[kwlug-disc] I need Painfully simple load balancing.

Fernando Duran liberosec at yahoo.ca
Thu Dec 20 11:54:41 EST 2012


> From: Chamunks Arkturus <chamunks at gmail.com>
>To: KWLug Discussion <kwlug-disc at kwlug.org> 
>Sent: Thursday, December 20, 2012 6:19:33 AM
>Subject: [kwlug-disc] I need Painfully simple load balancing.
> 
>
>I need a load balancer that can react to queries from a sqlite database.  It basically needs to check a sql database for server capacity levels and if the capacity gets close to being reached send players to another server.
>
>
>Then it also needs to react to people wanting to directly move from target point to target point.
>
>
>is there something that could do this?
>



Hello Chamunks,

Not sure what your architecture is or what you want to solve. What (client) protocols are involved? what's "service capacity" for a database server?

For example for a web application requests come in HTTP to a load balancer and it redirects them to one of several web servers. For HTTP client requests you can use nginx which is easy to set up and can do round-robin with weighs (it doesn't poll the status of back-end servers though) or you can use HAProxy.

For a database spread over several servers and a database connection/protocol we have clusters (ex: MySQL cluster) that can be load-balanced (there's no sqlite cluster that I'm aware of).

Sqlite is a single-file database, so it doesn't work well for concurrent writes (file locks) while for many reads it works pretty well.  It's very possible that you don't need more than one sqlite database server or load balancing. Reading from a file is fast and if the sqlite db file is not big compared to RAM size it will be cached to RAM by Linux automatically (or you can copy the sqlite db file to a RAMdisk you create).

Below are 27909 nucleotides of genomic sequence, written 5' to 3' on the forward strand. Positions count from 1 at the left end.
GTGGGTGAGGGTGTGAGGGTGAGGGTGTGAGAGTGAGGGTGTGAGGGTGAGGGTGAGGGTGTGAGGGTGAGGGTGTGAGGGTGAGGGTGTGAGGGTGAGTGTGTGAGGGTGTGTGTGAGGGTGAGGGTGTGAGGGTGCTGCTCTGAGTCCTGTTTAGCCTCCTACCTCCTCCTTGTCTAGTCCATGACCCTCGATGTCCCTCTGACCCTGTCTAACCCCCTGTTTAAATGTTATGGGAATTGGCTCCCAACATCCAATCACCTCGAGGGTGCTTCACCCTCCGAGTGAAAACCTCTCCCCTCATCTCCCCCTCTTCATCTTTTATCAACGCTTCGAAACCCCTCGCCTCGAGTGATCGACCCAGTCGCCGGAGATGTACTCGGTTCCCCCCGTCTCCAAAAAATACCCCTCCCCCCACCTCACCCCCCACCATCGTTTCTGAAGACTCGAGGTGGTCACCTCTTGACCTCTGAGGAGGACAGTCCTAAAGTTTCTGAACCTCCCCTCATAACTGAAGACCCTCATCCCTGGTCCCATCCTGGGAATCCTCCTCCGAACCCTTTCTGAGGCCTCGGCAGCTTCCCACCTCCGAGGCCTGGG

The server utilization for CPU and RAM will be low for sqlite3 in general. I/O (the usual bottleneck in databases) could be an issue if you have many writes, but if this is the case then you probably want to use another RDBMS like PostgreSQL or Mysql. So I'm not sure under what case you'd need to load-balance sqlite.

As a thought experiment I guess you can have several copies of the sqlite db file in different servers, mount them with remote filesystem (see https://gist.github.com/1870471 for example) to a central server and then write your own script to round-robin access to them or similar. If you have a database spread over different servers now you also have a consistency problem (if you make changes to one db file you need to replicate that to the other files), if changes (writes again) are not frequent perhaps you could use inotify to keep the copies of the slqite file in sync.


Cheers,

---------------------
Fernando Duran
http://www.fduran.com




More information about the kwlug-disc mailing list